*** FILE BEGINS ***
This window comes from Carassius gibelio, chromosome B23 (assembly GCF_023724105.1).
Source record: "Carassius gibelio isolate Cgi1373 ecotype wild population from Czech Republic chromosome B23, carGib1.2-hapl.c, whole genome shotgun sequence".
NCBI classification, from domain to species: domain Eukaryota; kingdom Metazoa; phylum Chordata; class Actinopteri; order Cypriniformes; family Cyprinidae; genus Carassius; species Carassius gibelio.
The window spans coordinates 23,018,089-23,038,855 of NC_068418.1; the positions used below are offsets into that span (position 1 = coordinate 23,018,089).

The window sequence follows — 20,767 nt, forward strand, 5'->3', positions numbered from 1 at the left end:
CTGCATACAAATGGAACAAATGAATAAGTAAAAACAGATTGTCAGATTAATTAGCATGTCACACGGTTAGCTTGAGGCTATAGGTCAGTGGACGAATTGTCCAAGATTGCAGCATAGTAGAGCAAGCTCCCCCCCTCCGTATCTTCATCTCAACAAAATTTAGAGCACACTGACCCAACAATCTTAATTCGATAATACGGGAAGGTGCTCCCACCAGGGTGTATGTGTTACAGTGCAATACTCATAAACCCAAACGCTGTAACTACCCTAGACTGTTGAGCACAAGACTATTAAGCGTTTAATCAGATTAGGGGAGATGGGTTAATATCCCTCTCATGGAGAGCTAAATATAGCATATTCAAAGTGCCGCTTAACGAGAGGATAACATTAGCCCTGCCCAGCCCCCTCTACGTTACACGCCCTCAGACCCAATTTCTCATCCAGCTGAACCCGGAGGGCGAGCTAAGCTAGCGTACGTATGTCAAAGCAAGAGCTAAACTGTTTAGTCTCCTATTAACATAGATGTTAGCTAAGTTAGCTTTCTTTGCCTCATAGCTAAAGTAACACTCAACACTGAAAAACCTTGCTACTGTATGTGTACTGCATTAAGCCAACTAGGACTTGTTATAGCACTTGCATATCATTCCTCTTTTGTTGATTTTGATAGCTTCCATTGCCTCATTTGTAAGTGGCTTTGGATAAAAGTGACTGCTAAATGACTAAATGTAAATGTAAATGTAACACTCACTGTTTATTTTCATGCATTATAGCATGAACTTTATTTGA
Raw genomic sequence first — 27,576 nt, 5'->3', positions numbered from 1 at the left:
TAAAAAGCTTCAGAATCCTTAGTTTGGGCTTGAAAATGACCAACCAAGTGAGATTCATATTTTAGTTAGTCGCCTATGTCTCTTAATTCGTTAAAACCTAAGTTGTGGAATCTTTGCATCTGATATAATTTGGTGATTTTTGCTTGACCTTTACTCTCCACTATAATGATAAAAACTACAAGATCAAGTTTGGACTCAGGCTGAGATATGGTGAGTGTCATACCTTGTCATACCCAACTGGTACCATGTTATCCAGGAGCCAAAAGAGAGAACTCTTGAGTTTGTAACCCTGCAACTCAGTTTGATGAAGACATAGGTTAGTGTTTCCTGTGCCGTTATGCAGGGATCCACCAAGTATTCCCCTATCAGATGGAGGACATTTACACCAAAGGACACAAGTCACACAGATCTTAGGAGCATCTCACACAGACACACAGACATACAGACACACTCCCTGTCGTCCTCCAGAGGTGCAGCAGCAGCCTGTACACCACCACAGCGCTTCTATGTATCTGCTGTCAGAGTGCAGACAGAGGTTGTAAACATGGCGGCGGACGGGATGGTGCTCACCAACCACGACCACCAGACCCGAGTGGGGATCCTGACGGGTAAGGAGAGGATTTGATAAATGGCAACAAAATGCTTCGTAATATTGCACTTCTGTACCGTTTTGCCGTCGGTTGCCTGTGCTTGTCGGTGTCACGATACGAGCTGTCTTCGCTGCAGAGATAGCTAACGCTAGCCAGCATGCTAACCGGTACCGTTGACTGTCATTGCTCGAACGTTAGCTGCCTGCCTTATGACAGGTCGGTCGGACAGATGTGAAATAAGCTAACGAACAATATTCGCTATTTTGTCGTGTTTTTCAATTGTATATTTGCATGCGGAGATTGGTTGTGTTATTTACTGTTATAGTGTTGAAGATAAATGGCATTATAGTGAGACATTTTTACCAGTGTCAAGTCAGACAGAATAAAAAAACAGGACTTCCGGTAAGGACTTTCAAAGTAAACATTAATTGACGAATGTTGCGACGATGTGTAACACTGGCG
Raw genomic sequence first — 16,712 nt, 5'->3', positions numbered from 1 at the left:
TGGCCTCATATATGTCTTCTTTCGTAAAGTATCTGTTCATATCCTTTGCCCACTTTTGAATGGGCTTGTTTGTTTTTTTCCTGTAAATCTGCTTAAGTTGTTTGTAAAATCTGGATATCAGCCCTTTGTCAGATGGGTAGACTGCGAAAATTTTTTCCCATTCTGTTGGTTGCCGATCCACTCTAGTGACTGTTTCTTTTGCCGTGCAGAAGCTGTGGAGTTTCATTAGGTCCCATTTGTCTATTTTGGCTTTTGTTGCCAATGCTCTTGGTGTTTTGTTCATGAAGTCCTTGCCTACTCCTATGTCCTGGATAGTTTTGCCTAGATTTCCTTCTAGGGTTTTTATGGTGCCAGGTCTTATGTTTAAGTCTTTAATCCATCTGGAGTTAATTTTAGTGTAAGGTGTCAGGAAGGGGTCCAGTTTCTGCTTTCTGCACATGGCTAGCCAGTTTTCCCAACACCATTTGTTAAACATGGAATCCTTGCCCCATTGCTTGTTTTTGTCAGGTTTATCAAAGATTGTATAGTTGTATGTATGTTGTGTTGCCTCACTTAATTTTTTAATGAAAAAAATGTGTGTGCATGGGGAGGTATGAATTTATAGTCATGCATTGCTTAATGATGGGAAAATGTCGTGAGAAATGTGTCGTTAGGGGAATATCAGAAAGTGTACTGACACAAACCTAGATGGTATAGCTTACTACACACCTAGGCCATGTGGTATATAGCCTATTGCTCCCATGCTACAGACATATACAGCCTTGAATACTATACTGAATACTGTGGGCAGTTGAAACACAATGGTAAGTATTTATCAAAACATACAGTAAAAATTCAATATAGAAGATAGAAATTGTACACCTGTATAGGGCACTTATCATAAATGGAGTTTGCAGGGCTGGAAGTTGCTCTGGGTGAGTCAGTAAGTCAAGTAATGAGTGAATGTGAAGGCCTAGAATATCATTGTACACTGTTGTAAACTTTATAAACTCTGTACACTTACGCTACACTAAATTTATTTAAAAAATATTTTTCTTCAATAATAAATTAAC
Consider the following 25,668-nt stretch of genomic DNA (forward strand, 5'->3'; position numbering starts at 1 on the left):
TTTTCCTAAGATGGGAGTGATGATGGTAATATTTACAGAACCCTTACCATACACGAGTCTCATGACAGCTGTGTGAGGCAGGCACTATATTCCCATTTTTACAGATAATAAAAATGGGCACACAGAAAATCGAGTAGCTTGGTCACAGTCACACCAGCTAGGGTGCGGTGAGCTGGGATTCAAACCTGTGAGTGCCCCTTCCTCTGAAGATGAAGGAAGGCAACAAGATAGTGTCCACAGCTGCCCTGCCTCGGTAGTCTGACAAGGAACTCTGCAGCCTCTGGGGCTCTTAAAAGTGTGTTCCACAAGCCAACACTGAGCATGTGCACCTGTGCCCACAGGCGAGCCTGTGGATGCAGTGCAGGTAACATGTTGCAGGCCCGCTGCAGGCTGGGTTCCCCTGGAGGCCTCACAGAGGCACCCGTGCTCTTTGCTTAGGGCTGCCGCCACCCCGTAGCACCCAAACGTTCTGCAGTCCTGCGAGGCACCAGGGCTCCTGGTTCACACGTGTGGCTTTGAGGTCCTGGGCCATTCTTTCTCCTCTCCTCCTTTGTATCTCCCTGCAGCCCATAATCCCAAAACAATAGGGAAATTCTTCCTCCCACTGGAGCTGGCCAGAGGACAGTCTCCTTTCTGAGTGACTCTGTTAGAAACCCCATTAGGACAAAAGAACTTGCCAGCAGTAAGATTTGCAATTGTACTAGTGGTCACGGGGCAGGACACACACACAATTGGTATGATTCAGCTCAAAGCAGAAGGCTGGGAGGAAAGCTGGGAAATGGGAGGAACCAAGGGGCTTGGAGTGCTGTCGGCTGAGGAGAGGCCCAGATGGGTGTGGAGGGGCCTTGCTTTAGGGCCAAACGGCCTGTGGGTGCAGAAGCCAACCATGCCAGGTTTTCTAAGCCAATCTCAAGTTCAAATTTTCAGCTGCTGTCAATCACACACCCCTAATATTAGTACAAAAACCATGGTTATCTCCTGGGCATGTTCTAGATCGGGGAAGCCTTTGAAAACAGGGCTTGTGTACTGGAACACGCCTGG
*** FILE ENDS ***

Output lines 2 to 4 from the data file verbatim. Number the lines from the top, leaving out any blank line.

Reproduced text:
Source record: "Carassius gibelio isolate Cgi1373 ecotype wild population from Czech Republic chromosome B23, carGib1.2-hapl.c, whole genome shotgun sequence".
NCBI classification, from domain to species: domain Eukaryota; kingdom Metazoa; phylum Chordata; class Actinopteri; order Cypriniformes; family Cyprinidae; genus Carassius; species Carassius gibelio.
The window spans coordinates 23,018,089-23,038,855 of NC_068418.1; the positions used below are offsets into that span (position 1 = coordinate 23,018,089).